New Hampshire Roads - US 3 S. of Groveton/NH 11
south of Groveton, US 3/NH 11
Cute little Everett Turnpike milepost. US 3 shares space with the Turnpike until the toll booths come, then it's bye-bye and no route number for the Turnpike.
Concord St. SB entering Nashua. This is where US 3 jogs over to the Everett Turnpike, getting there at Exit 7 and riding the freeway into Massachusetts. The old road continues as Concord St., Main St., and ultimately Daniel Webster Highway (the same name as US 3 north of the city).
Old center-tab BGS, SB on the Everett.
NB approaching construction to the southwest of Manchester Airport, where a new connector will link the Everett Tpk. to the main terminal. Despite connecting to a toll road, the connector is toll-free and actually allows traffic to bypass the mainline toll plaza - even mainline traffic with a spare minute to exit and U-turn. Hopefully word doesn't get out.
Fresh and new on US 3 NB. State name! Oi!
Pardon the cut-off NH 101 sign, but this county line sign is why the photo exists. You're entering the green background (town of Hooksett) as most city line signs would indicate, but this one lies in a new county, the white background (Merrimack).
Old LGS SB at I-293, and then even older BGS's to the north, SB at NH 28 (snapped through a rear window, sorry).
The Amoskeag Bridge EB in Manchester, courtesy Bill Donovan; straight ahead is Salmon St., which intersects US 3 a block later.
SB and NB in Concord with US 202. There should be a US 4 shield added to the I-393 LGS. Click on the first photo for a closeup of that original state-name shield.
The south end of the Laconia Bypass, a Super-2 that US 3 follows with NH 11. As you can see, it was meant to continue southward from here, possibly as far as I-93. Note in the third photo a two-way traffic reminder sign, clearly facing SB traffic on the stub end.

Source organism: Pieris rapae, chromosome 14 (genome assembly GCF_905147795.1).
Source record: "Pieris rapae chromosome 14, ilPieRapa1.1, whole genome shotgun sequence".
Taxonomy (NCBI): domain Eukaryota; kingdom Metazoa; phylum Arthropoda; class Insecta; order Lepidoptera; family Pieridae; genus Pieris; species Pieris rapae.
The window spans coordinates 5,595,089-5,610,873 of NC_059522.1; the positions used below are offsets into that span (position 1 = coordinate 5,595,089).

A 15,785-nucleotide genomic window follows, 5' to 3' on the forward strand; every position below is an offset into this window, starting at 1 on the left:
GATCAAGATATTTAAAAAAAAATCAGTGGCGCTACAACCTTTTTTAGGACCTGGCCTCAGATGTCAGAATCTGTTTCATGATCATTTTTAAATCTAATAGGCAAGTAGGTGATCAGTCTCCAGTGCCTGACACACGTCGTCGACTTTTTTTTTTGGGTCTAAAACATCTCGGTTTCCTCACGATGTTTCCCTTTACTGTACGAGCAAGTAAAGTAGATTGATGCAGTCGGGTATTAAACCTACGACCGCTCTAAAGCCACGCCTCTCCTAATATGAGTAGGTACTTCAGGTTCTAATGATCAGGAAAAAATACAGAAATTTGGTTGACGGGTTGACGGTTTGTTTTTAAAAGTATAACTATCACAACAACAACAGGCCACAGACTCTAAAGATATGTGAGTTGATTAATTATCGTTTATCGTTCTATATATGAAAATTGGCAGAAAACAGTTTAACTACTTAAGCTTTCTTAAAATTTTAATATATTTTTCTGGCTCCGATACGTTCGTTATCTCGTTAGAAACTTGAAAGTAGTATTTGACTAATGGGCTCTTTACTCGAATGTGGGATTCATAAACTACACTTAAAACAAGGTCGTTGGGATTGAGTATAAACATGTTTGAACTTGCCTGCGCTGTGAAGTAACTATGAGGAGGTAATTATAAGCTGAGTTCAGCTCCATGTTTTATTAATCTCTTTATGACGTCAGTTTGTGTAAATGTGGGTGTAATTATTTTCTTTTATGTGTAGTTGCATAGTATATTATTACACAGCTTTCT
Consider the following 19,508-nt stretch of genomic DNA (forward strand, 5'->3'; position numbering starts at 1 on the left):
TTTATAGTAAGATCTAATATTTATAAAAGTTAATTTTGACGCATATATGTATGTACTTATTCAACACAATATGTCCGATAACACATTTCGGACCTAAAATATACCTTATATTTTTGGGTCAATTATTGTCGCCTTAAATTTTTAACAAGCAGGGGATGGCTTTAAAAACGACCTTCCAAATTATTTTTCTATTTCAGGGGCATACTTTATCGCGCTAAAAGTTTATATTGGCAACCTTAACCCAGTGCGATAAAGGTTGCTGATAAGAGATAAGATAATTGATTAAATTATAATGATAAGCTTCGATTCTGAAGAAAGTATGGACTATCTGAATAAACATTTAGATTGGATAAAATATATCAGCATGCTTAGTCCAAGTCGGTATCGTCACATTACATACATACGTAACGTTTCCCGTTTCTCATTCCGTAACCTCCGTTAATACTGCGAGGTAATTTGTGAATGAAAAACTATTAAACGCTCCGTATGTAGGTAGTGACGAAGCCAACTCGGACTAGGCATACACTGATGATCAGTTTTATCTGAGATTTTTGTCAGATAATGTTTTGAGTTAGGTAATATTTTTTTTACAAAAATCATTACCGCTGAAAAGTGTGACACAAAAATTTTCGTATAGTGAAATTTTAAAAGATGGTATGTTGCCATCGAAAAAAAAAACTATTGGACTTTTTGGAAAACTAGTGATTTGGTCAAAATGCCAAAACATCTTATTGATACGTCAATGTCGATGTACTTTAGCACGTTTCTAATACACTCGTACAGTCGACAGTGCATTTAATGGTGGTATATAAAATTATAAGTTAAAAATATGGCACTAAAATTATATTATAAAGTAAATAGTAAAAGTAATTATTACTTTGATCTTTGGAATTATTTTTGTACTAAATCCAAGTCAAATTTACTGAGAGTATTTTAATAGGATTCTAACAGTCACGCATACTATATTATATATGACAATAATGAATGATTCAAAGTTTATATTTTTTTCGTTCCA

The Bypass is cut short at the former NH 11, where US 3 heads back west to meet itself and NH 11 rejoins its old alignment to the east. Before US 3 gets back, though, there's an original highway bridge that just looks neat.
The north end of the Bypass also looks like it wants to extend farther north, with your straight-ahead view ostensibly that of the SB lane, with the NB lane on the right being forced to exit in a tight loop. However, Lily Pond gets in the way of a presumed NB entrance ramp - or maybe the entrance would happen further up NH 11-C. Anyway, for now the Bypass does what it's supposed to, with exits at major routes.
River St. EB and WB at Leavitt Rd., north of Ashland (but SB on US 3, which curves upside-down around Little Squam Lake) and just east of US 3/NH 25. So what of this one lane bridge?
Ah. Sadly, born in 1990, so of little interest to me.
NB past another of those no-text Interstate shields until US 3 actually merges with I-93 through Franconia Notch. More accurately, I-93 merges into US 3, because the Parkway hasn't been upgraded much since that was the only road through.
Onto Franconia Notch Parkway, the only two-lane mainline Interstate highway in the United States (excepting Alaska's and Puerto Rico's "Interstates" that are designated but not signed). I-93 was brought directly onto US 3 through the Notch, but environmental concerns (including the preservation of the Old Man in the Mountain, much good that did) prevented widening the highway to four lanes. By Exit 34C (NH 18, second photo), the highway has widened back to four lanes. First two photos courtesy Lou Corsaro.
NB after leaving I-93.
This one's missing the central point on top.
Past some White Mountains scenery to Whitefield, skipping the NH 116/142 concurrency (see big link below) and coming to what I think is the old meeting house and more abandoned railroad tracks. (There was a junction to the southeast, sending one abandoned set of tracks west - as seen on my 116/142 page - and sending this one north.) The old sign and signals have gotten nice and crackly with age.
On up to Guildhall Rd./Bridge St., crossing from Guildhall, VT. Typical but older state line sign.
What's special about Northumberland is that an old alignment of US 3 dared cross the railroad tracks twice to serve houses along the Connecticut River, whereas modern 3 stays to the east of the now-abandoned tracks. (They all seem to be abandoned up this way, though these at least are still clear for future use.) These photos look south from Bridge St. at the southern crossing.
Looking north at the part of the old road that's still open for residential service.
Continue north on US 3
NH 116/142 and US 3/NH 116/142
Onto NH 11 alone
Everett Tpk. Exit 2, future Circumferential Highway
Back to US 3 main page
Into Massachusetts on US 3
Onto the Manchester Airport Connector
To NH 101
Onto I-293 (the rest of the Everett Turnpike)
Onto NH 28
Onto US 202
Onto NH 9
Through Franconia Notch
Onto US 302
Everett Tpk. on Steve Anderson's bostonroads.com
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